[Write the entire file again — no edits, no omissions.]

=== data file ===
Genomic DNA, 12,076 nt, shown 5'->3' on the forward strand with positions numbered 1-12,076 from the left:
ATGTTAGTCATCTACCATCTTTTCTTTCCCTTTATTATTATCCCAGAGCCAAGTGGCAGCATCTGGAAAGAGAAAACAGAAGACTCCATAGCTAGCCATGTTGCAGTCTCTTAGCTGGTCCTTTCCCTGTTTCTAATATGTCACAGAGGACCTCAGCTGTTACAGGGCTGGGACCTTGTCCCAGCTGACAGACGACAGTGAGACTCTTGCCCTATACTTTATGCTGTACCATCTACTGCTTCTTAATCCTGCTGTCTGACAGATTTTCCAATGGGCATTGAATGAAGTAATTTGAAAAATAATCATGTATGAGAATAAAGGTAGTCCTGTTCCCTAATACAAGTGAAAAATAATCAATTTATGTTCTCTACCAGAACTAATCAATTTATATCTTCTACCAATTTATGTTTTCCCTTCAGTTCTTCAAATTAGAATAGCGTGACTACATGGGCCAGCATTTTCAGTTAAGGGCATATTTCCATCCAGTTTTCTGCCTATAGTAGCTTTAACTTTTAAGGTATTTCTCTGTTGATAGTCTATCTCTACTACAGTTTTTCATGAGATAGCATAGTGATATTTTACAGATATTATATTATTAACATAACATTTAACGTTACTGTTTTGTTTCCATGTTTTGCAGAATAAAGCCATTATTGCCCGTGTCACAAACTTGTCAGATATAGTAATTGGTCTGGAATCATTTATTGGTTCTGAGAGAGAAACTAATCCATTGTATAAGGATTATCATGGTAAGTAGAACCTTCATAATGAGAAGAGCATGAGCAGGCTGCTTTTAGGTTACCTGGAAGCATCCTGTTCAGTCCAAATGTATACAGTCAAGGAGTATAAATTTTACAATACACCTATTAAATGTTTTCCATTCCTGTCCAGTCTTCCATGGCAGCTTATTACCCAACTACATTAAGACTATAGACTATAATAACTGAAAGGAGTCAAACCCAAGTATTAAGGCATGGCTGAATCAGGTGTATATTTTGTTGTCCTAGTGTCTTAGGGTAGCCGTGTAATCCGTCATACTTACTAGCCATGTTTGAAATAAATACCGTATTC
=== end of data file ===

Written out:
Genomic DNA, 12,076 nt, shown 5'->3' on the forward strand with positions numbered 1-12,076 from the left:
ATGTTAGTCATCTACCATCTTTTCTTTCCCTTTATTATTATCCCAGAGCCAAGTGGCAGCATCTGGAAAGAGAAAACAGAAGACTCCATAGCTAGCCATGTTGCAGTCTCTTAGCTGGTCCTTTCCCTGTTTCTAATATGTCACAGAGGACCTCAGCTGTTACAGGGCTGGGACCTTGTCCCAGCTGACAGACGACAGTGAGACTCTTGCCCTATACTTTATGCTGTACCATCTACTGCTTCTTAATCCTGCTGTCTGACAGATTTTCCAATGGGCATTGAATGAAGTAATTTGAAAAATAATCATGTATGAGAATAAAGGTAGTCCTGTTCCCTAATACAAGTGAAAAATAATCAATTTATGTTCTCTACCAGAACTAATCAATTTATATCTTCTACCAATTTATGTTTTCCCTTCAGTTCTTCAAATTAGAATAGCGTGACTACATGGGCCAGCATTTTCAGTTAAGGGCATATTTCCATCCAGTTTTCTGCCTATAGTAGCTTTAACTTTTAAGGTATTTCTCTGTTGATAGTCTATCTCTACTACAGTTTTTCATGAGATAGCATAGTGATATTTTACAGATATTATATTATTAACATAACATTTAACGTTACTGTTTTGTTTCCATGTTTTGCAGAATAAAGCCATTATTGCCCGTGTCACAAACTTGTCAGATATAGTAATTGGTCTGGAATCATTTATTGGTTCTGAGAGAGAAACTAATCCATTGTATAAGGATTATCATGGTAAGTAGAACCTTCATAATGAGAAGAGCATGAGCAGGCTGCTTTTAGGTTACCTGGAAGCATCCTGTTCAGTCCAAATGTATACAGTCAAGGAGTATAAATTTTACAATACACCTATTAAATGTTTTCCATTCCTGTCCAGTCTTCCATGGCAGCTTATTACCCAACTACATTAAGACTATAGACTATAATAACTGAAAGGAGTCAAACCCAAGTATTAAGGCATGGCTGAATCAGGTGTATATTTTGTTGTCCTAGTGTCTTAGGGTAGCCGTGTAATCCGTCATACTTACTAGCCATGTTTGAAATAAATACCGTATTC